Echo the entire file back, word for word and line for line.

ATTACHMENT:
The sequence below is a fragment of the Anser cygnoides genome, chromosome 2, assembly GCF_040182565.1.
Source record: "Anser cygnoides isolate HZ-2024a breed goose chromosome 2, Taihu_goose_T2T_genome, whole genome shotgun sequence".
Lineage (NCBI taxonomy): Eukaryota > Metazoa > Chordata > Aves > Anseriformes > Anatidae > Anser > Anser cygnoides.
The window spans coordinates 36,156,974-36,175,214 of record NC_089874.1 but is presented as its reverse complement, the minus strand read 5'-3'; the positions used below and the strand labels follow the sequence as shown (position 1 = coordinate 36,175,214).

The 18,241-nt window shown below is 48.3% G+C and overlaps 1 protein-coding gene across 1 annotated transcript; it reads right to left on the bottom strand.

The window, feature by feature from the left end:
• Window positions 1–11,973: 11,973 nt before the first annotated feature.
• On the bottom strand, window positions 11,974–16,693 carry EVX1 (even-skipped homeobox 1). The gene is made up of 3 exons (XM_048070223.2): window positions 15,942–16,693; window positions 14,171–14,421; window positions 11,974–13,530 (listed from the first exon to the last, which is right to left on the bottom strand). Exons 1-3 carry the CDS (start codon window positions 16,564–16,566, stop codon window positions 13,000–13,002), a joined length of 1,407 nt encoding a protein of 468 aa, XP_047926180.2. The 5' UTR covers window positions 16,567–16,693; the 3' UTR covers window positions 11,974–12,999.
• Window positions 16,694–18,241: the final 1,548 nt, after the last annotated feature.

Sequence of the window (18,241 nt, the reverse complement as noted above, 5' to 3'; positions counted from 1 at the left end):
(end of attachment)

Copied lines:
The sequence below is a fragment of the Anser cygnoides genome, chromosome 2, assembly GCF_040182565.1.
Source record: "Anser cygnoides isolate HZ-2024a breed goose chromosome 2, Taihu_goose_T2T_genome, whole genome shotgun sequence".
Lineage (NCBI taxonomy): Eukaryota > Metazoa > Chordata > Aves > Anseriformes > Anatidae > Anser > Anser cygnoides.
The window spans coordinates 36,156,974-36,175,214 of record NC_089874.1 but is presented as its reverse complement, the minus strand read 5'-3'; the positions used below and the strand labels follow the sequence as shown (position 1 = coordinate 36,175,214).

The 18,241-nt window shown below is 48.3% G+C and overlaps 1 protein-coding gene across 1 annotated transcript; it reads right to left on the bottom strand.

The window, feature by feature from the left end:
• Window positions 1–11,973: 11,973 nt before the first annotated feature.
• On the bottom strand, window positions 11,974–16,693 carry EVX1 (even-skipped homeobox 1). The gene is made up of 3 exons (XM_048070223.2): window positions 15,942–16,693; window positions 14,171–14,421; window positions 11,974–13,530 (listed from the first exon to the last, which is right to left on the bottom strand). Exons 1-3 carry the CDS (start codon window positions 16,564–16,566, stop codon window positions 13,000–13,002), a joined length of 1,407 nt encoding a protein of 468 aa, XP_047926180.2. The 5' UTR covers window positions 16,567–16,693; the 3' UTR covers window positions 11,974–12,999.
• Window positions 16,694–18,241: the final 1,548 nt, after the last annotated feature.

Sequence of the window (18,241 nt, the reverse complement as noted above, 5' to 3'; positions counted from 1 at the left end):